Hell of a job, Dems.

  5. According to an analysis performed by R Street, codifying the Dynamex decision into state law would foist some $6.5 billion in additional payroll expenses onto Californian businesses annually.

    Isn’t the consensus among economists that the tax incidence for payroll taxes falls upon workers and not the employers who are actually writing the checks to the treasury.?

    1. Yes and this is what will happen. The drivers will take home less money.

    2. Another reason for the business owners to leave.

      1. Hate to break it to you, but Galt’s Gulch has been over-run by trimmigrants and shroomers.

  6. The biggest gang wants their cut. That’s what this is.

  7. The problem here is not treating them as employees. They are employees. The court and the state is right about that. The problem is laws that make hiring someone as expensive and legally risky as possible. California has made it as undesirable as possible for businesses to have employees and is now acting shocked the businesses are dealing with this by pretending their employees are really contractors rather than sacrificing their businesses for the good of the collective.

    1. Why are uber drivers any more employees of uber than stock traders are employees of NYSE? Both just provide a marketplace for buyers and sellers; the employees of the respective companies are those who build the platform.

      1. I think his point is that if we didn’t have so many BS laws about what must be given to “employees” this gaming of the system wouldn’t even matter, and Uber could just call drivers employees and offer them all the same flexibility they have now. But since all the dumb laws make a massive difference between contractor and employee, they can’t allow them to be employees.

    2. The state is wrong about everything.

      Every individual can agree or not to terms in exchange for work.

      The state just wants to get a cut of it.

  8. Old school progressive: we will all work for the State.

    New age progressive: what’s work?

    1. Elitist progressive: Work is what “those people” do.

  9. “Big businesses shouldn’t be able to pass their costs onto taxpayers while depriving workers of the labor law protections they are rightfully entitled to,” says Assemblymember Lorena Gonzalez (D–San Diego),…”

    Gonna go with stupid rather than clever in assigning how his pile of bullshit came about.

    1. I was trying to figure out what costs Gonzalez was talking about.

  10. Everyone is an independent contractor.

    It is just a matter of terms.

    The government wants its cut of the profits. That is what this is about.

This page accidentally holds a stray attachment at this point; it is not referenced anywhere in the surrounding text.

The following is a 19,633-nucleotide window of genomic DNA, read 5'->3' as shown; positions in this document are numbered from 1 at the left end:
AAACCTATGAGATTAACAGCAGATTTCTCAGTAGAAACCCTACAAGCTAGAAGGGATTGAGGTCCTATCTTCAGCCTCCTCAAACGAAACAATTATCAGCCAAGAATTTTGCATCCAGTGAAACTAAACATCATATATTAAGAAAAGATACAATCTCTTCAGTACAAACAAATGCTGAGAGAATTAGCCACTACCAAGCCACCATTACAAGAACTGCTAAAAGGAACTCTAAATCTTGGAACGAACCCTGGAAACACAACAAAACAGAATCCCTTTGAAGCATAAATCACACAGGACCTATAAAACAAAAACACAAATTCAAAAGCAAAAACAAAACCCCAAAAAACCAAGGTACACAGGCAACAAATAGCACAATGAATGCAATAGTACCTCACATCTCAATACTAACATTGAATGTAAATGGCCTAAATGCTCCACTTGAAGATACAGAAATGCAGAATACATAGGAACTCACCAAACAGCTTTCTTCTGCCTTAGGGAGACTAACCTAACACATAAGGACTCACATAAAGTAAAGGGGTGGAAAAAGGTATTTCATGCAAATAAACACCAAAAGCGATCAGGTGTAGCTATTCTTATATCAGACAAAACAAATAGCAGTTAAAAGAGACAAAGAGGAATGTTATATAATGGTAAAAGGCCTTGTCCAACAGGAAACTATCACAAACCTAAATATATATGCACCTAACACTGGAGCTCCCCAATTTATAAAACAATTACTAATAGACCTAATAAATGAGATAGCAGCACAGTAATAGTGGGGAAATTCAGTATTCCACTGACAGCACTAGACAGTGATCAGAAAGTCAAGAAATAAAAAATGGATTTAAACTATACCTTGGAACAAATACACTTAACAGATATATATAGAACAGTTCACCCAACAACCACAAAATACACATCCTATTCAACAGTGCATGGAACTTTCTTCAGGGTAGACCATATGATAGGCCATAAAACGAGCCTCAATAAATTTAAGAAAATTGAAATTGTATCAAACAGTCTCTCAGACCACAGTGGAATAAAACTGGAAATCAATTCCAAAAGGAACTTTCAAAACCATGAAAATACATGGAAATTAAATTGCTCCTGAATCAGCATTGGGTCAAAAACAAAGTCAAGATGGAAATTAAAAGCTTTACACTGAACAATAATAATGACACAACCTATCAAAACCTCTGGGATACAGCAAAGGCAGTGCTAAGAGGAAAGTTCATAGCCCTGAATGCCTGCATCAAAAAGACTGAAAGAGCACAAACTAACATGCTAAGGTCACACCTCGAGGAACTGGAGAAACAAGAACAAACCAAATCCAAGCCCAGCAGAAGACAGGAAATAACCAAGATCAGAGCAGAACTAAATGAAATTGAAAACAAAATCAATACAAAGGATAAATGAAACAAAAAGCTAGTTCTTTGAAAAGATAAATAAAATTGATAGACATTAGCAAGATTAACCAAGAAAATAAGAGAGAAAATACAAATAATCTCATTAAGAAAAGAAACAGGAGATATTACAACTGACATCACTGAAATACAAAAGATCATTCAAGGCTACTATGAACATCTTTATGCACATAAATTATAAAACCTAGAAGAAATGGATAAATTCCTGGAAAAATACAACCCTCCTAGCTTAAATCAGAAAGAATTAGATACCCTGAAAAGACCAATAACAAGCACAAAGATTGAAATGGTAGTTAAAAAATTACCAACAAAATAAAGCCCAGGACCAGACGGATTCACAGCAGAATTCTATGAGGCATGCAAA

11. “New Employment Regulations Could Destroy California’s Gig Economy
    What happens when you reclassify independent contractors as employees?”

    What *actually* happened was corporations reclassified employees as independent contractors as an end around of labor laws.

    It’s entirely natural that legislators who believe in those labor laws would cut off the end around avoiding them.

    1. “What *actually* happened was corporations reclassified employees as independent contractors as an end around of labor laws.”

      So Uber was once a taxi company?

  12. The company adds that AB 5 “would force ridesharing drivers into shift work, eliminating the control drivers currently have over their own schedules.”

    You’re not allowed to have employees control their own schedules?

  13. Such bullocks. I hope this nonsense doesn’t spread beyond California… If anything all the laws regarding employees need to be repealed, not expanded to force everybody to be an employee. There’s no reason Uber shouldn’t be able to offer the exact same terms to people while calling them an “employee” if they feel so inclined. There should be no distinction, it should all be about the contract between the parties.

  14. […] What happens when you reclassify independent contractors as employees? Reason‘s Christian Britschgi explores. […]

  15. California government is out of control. They are trying to extort money from everyone other than their political cronies. They need to squeeze the Pleebs to prop up the decaying system. As soon as we have a hiccup in the SF Bay area tech economy and their stocks dive, there will no longer be that 10 billion plus a year in capital gains tax revenue, or payroll tax revenue, or sales tax revenue, etc…… Revenue that the state has done its best to squander on wasteful government expansion. I can’t wait. No one deserves it more than California.

  16. Why should the Gig Economy be exempt when CA is hell-bent on destroying its economy en-toto.

  17. “The authors of AB 5 have tacitly acknowledged the sweeping changes the bill will create through the exemptions they’ve included in the legislation.”
    This is basically wrecking something and then trying to make the damage less worse by adding exceptions.